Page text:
1. The size of a water drop varies over time. If this reaches the scientific community, I predict it will blow Einstein's theories out of the water. According to my theory, 65 million years ago, water drops weighed 10 pounds, and it was rain drops that killed the dinosaurs.

2. One high priest was using American drops and the other was using metric drops.

3. Neither one actually counted the drops. They calculated the number of drops theoretically, as part of their college thesis.

I have more than a passing interest in the subject because I use eye drops to prevent glaucoma damage. I took a more unorthodox, and possibly heretical approach. I actually counted the drops. When squoze out of a 5 ml polypropylene bottle that originally contained eye drops, I got 26 drops of room temperature tap water per gram of water.

I think I can safely assume that 1 ml of my tap water weighs very close to 1 gram. As a second check on the quantity of water, 5 grams of water fills the bottle to the same height as an unopened bottle of eye drops. The label of this prescription bottle says it contains 5 ml. I also feel comfortable thinking my jeweler's scale is accurate within 2 %, as it tells me my U.S. nickel weighs 5.0 grams.

So there you have it folks. I guess I should mention that apparently the size of water drops does vary depending on the size of the opening in the bottle, and the material the bottle is made out of.

Unregistered
10-16-2009, 07:08 AM
Hi all....I was mixing some juniper oil in propylene glycol yesterday and needed to know how many drops of that mixture were in 1 mL....firstly I filled my dropper to the 1 mL mark with room temp water and counted the drops which equaled 20 drops exactly....then I took a duplicate dropper and did the same thing but with the juniper/PG solution....this was 40 drops exactly....the specific gravity made quite a difference.

Mrs X
10-16-2009, 04:56 PM
Hi all....I was mixing some juniper oil in propylene glycol yesterday and needed to know how many drops of that mixture were in 1 mL....firstly I filled my dropper to the 1 mL mark with room temp water and counted the drops which equaled 20 drops exactly....then I took a duplicate dropper and did the same thing but with the juniper/PG solution....this was 40 drops exactly....the specific gravity made quite a difference.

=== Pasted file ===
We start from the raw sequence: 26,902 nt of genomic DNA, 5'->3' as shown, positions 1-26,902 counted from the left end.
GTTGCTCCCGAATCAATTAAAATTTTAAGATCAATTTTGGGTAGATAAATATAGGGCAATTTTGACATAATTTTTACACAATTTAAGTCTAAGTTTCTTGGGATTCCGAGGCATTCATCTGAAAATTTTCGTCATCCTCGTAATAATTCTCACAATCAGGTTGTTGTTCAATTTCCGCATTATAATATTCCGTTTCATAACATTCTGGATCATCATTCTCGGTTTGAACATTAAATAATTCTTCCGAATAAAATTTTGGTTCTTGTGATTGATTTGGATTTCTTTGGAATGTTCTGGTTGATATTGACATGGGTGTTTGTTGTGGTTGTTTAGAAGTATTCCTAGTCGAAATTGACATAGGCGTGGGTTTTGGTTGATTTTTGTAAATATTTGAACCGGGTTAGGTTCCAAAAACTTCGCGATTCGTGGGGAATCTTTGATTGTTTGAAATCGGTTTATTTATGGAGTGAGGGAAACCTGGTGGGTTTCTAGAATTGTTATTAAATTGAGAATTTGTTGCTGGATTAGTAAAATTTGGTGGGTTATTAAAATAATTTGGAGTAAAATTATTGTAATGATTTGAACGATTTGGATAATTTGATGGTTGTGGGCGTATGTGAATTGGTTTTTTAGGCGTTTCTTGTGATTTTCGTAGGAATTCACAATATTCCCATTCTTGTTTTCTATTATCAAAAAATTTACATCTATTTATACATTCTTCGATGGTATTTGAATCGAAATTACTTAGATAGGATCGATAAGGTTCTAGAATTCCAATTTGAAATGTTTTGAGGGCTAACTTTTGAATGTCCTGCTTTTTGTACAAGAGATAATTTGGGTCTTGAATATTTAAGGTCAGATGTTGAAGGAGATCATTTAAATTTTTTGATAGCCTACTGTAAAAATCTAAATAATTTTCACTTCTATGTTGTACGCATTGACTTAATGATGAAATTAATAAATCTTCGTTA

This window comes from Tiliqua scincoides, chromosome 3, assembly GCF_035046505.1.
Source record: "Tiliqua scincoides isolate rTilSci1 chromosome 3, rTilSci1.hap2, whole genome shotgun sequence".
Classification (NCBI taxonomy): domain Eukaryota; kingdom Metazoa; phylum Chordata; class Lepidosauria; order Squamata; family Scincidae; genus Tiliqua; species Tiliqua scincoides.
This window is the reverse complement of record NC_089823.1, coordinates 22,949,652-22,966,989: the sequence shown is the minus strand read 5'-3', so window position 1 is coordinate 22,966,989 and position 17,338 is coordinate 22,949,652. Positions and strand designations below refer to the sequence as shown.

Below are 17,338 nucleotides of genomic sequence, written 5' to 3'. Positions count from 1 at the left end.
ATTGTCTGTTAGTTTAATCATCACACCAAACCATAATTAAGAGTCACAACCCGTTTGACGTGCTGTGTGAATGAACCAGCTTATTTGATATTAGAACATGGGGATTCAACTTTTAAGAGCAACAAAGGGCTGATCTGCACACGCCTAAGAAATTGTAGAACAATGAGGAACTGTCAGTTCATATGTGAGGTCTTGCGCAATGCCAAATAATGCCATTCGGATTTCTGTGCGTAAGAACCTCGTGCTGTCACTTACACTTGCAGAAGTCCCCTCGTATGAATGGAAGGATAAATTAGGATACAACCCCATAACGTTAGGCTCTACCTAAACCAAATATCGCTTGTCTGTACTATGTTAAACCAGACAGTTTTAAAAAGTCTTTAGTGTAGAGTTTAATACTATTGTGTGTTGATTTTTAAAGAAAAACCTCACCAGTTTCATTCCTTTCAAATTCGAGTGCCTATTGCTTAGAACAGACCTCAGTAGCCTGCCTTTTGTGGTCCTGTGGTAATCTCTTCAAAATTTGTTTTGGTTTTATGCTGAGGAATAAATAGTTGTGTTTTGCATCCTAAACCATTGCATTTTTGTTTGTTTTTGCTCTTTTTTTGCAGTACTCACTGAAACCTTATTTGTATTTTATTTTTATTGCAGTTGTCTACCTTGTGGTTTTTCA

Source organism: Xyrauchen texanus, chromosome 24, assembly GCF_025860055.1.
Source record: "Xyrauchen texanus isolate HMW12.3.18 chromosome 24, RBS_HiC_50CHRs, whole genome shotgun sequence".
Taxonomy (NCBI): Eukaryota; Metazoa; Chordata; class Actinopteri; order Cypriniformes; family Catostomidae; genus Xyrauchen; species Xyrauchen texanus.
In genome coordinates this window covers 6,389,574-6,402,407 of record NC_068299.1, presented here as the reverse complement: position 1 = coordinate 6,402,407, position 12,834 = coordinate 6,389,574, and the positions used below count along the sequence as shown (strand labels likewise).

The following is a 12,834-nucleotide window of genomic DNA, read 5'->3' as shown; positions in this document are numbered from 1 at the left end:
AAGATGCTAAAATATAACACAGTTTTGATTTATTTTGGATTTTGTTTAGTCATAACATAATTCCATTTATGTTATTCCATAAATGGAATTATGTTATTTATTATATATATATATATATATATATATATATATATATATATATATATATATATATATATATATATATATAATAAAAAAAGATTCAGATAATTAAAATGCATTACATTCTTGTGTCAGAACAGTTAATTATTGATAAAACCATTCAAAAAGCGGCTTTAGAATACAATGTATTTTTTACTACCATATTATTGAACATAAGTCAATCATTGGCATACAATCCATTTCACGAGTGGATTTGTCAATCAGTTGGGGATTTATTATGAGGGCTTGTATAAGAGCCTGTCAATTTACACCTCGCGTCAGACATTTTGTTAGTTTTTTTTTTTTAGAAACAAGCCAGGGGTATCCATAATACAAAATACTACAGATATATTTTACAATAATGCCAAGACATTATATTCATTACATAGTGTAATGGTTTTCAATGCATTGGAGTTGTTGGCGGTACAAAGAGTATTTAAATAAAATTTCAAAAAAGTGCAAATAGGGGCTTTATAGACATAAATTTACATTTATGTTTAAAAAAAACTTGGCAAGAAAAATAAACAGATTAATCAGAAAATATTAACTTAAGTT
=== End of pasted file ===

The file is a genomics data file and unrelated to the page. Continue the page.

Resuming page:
Excellent experiment. :) - From memory it is surface tension that controls the size of the drops. Surface tension even in water changes with temperature.

Unregistered
10-21-2009, 03:17 AM
how many drops per aqueous solution and per oily solution
How many drops are in one milliliter?

Unregistered
11-08-2009, 12:29 PM
depends on the viscosity of the liquid.

Unregistered
12-10-2009, 04:11 AM
It's 20 drops per mL. I work in a pharmacy and that's the standardized conversion for any prescription or OTC medication (i.e. eye drops, ear drops, formularies, etc.) Or in other words, 1 drop = 0.05 mL

Unregistered
01-15-2010, 08:31 AM
How many drops are in one milliliter?

Unregistered
04-26-2010, 06:55 PM
Depends on how big your drops are. They tend to be between 15 and 25drops

phazei
05-24-2010, 11:55 PM
So, pushing aside all these 'standards'.

How many drops are in a milliliter, at STP (not stone temple pilots), of pure distilled water given it's specific viscosity/surface tension?

Unregistered
09-29-2010, 04:23 PM
Seriously! I just want to know how many drops in a milliliter!! I don't care about anything else. Get a life!!!

anyone1967
10-21-2010, 03:21 PM
OK, in Nursing and Medicine, there are 15 -16 drops in one milliliter. Hope that helps!

Unregistered
11-12-2010, 06:14 PM
Ok:

1. This question cannot accurately be answered. Some industries / scientists / etc. use different conventions to conveniently estimate the number of drops to ml's, those conventions are for conveniences sake only and are influenced by any number of factors.

2. Wikipedia is roughly as accurate as encyclopedia britannica according to studies. Don't believe me? Read it on CNET.

news.cnet.com/2100-1038_3-5997332.html

3. For the purposes of an OTC pharmaceutical estimate, basic measuring for non-life safety applications, you can be safe with the 20-drop/ml estimate. Dribble the substance at a constant rate of pressure so that it "naturally" drops away. Use an eyedropper with a semi standard style opening. Allow liquids to come to room temperature before dripping if greater precision is required.

4. If this level of detail is not good enough, get some functional training in chemistry. You're going to need it to mathematically determine the molecular weight per ml of mixtures. Once you have that and a serious scale you can measure to your hearts content. If you can't hang that, at least get a finely calibrated tiny graduated cylinder. Some of the tiny ones have subdivisions substantially less than 1ml. Make sure you measure from the Meniscus and good luck!

Ex Lux

chethanjungir